He really never fully recovered from that Stroke. Until that stroke, he always looked very young for his age and very energetic. After the stroke, he was a shell of his former self.
RIP, he was a pioneer in broadcasting.
I didn't realize he was that old. I thought he was still in his 60's.
A legend in broadcasting. Few covered as much ground as Clark. RIP to the Worlds Oldest Teenager
Really liked him. Sad to hear this news. RIP.
makes me sad. i started watching american bandstand back in the late 50's when i was about 10..
r.i.p. mr. clark..
Here's an episode of American Bandstand after Dick Clark showed the two films for Strawberry Fields Forever & Penny Lane. Between the clips and after Penny Lane, he got the kids' reactions to the films & to their new look (the moustaches). Pretty funny. The Penny Lane clip ends around the 4 minute mark.
The Beatles - Strawberry Fields/Penny Lane (reaction) - YouTube
My home town radio never played songs by black people. We all learned about James Brown, the Supremes, Chuck Berry ("They'll be rocking on Bandstand, Philadelphia, P-A.") Little Richard ect, through Bandstand.
I can still remember the first time I ever heard of Otis Redding, when he came on Bandstand to sing "Sad Song-Fa Fa Fa Fa Fa". Wow, how long has this been going on?
I'll give it a 95, Dick. I liked the beat.
Man certainly had a good beat, and you could dance to it.
He was a voice in music for generations and his influence will be missed.
Also, can we get rid of Ryan Seacrest in tribute?
Two great Dick Clark interviews:
American Bandstand 1976 John Travolta Interview - YouTube
"It's a novel now, it's being made into a book."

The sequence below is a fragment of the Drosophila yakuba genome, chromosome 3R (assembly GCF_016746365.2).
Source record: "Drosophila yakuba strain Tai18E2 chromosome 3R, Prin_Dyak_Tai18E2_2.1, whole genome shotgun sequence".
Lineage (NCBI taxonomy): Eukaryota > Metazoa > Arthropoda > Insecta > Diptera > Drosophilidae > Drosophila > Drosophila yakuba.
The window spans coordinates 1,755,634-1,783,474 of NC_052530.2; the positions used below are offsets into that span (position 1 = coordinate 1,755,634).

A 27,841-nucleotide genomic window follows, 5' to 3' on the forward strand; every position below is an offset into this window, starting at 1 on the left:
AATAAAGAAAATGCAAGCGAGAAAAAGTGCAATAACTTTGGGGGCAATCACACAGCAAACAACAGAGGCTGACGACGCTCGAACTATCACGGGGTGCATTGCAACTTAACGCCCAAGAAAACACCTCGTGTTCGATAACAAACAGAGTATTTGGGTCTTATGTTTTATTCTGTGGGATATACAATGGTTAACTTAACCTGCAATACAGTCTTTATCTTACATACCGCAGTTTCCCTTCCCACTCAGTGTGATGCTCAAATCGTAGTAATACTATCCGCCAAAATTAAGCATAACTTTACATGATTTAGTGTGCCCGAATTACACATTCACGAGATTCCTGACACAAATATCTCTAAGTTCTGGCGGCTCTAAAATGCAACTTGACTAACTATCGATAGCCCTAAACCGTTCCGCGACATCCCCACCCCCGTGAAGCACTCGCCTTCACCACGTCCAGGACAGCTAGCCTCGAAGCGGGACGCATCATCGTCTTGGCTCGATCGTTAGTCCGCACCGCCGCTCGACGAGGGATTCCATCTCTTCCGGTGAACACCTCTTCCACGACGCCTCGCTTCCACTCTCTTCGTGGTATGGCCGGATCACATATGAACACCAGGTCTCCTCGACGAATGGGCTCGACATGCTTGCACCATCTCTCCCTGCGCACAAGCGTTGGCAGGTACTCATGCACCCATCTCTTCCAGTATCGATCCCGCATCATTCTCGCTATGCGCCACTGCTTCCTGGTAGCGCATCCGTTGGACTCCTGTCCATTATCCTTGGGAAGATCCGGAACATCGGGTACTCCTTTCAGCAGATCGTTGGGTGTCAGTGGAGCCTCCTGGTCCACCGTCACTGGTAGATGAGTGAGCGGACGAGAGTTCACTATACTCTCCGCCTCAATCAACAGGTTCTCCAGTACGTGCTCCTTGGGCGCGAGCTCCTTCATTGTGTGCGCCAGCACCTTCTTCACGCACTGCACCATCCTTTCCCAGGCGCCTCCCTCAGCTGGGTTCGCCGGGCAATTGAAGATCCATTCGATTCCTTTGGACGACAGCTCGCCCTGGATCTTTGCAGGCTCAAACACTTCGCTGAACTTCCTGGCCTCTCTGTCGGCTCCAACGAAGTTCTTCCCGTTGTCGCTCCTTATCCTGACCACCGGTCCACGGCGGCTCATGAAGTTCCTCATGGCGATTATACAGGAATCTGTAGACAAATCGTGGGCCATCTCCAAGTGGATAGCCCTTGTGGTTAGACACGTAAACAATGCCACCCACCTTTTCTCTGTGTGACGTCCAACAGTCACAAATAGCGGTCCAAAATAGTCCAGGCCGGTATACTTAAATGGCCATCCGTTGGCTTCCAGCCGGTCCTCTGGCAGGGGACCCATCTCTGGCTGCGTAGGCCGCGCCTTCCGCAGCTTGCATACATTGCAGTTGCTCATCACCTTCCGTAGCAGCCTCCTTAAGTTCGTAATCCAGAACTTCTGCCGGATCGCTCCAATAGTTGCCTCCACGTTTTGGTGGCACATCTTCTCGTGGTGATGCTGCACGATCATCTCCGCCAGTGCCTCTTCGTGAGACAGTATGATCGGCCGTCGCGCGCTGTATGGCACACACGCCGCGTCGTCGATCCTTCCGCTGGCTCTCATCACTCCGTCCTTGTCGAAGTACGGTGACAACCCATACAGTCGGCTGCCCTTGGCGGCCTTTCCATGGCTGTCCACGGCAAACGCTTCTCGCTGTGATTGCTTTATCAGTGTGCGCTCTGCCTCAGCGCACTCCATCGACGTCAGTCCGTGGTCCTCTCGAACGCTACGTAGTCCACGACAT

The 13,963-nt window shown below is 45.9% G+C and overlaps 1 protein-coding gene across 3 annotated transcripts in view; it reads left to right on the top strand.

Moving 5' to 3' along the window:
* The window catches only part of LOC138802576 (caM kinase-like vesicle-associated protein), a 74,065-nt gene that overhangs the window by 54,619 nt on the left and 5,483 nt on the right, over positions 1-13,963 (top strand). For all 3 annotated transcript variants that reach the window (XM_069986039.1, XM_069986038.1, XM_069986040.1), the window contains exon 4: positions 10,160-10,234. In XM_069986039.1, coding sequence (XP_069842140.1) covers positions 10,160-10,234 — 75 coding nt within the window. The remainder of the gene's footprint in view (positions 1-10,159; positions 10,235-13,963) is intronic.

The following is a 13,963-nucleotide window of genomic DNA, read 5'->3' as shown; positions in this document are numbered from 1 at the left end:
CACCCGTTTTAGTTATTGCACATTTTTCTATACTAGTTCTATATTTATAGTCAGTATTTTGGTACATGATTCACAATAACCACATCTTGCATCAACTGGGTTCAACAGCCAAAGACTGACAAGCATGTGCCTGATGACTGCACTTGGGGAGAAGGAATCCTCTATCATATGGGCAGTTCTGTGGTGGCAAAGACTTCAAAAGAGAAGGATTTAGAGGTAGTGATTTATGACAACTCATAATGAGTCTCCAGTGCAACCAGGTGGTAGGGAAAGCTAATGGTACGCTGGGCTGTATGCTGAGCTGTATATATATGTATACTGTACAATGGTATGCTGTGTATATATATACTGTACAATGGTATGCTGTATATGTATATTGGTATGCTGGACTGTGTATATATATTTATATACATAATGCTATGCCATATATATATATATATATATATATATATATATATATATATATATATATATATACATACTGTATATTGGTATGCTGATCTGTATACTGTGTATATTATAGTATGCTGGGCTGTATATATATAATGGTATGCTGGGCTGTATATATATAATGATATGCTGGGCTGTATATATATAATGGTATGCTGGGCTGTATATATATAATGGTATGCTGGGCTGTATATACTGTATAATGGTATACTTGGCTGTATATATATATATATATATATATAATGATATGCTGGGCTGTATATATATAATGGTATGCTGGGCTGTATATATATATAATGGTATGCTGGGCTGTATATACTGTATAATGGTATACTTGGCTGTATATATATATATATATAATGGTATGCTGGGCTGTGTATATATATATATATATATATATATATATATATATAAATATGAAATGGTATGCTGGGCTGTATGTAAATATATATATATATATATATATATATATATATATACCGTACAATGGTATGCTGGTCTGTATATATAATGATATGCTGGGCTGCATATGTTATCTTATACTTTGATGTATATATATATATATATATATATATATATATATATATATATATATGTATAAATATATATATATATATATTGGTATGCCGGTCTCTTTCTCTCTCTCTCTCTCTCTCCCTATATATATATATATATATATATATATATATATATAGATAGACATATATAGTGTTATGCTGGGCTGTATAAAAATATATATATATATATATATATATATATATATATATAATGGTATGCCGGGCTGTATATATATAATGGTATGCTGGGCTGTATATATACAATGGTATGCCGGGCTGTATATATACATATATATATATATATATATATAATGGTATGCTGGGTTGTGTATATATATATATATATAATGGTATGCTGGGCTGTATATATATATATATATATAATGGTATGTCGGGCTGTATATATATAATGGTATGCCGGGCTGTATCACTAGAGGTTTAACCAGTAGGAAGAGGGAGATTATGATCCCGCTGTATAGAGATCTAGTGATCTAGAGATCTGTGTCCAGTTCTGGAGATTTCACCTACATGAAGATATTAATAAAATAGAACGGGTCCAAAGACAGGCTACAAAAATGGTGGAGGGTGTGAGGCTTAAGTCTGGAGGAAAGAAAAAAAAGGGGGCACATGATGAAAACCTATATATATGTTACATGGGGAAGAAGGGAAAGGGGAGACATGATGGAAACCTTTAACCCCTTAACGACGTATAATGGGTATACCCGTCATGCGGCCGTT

Starting around 3:51, Mr. Clark just powers through it.
To quote Tony Orlando: "Only God is responsible for making more stars than Dick Clark".
I was surprise to hear about Dick Clark's other business ventures.
RIP Dick Clark.
With American Bandstand, The Million Dollar Pyramid, Bloopers and Practical Jokes, and New Year's Eve, he was one of American's television icons.
Back then I always wondered why the Beatles never personally appeared on ABS. And I think it had a lot to do with Clark himself. In the group's early goings Clark pretty much panned them. In 1963, Swan Records, whom DC was a founding member, won the distribution rights to release She Loves You on 45 in the U.S. (my sister still has it). But it was done over the objections of Clark who called those executives insane and said the Beatles would never fly. He did play SLY on a segment of ABS called Rate-A-Record, and said it scored poorly. But some said it scored poorly because that's what Clark wanted it to do. When Beatlemania hit the next year he called their music "kid stuff" and that the Beatles were already "tapering off".
I never could understand what Clark's "thing" was against the Beatles. Was it just ego, and not wanting to admit he may have missed the boat on this one? Was he concerned the British Invasion was going to be the death of the American East Coast music which was so popular then and made him a star? Just interesting stuff.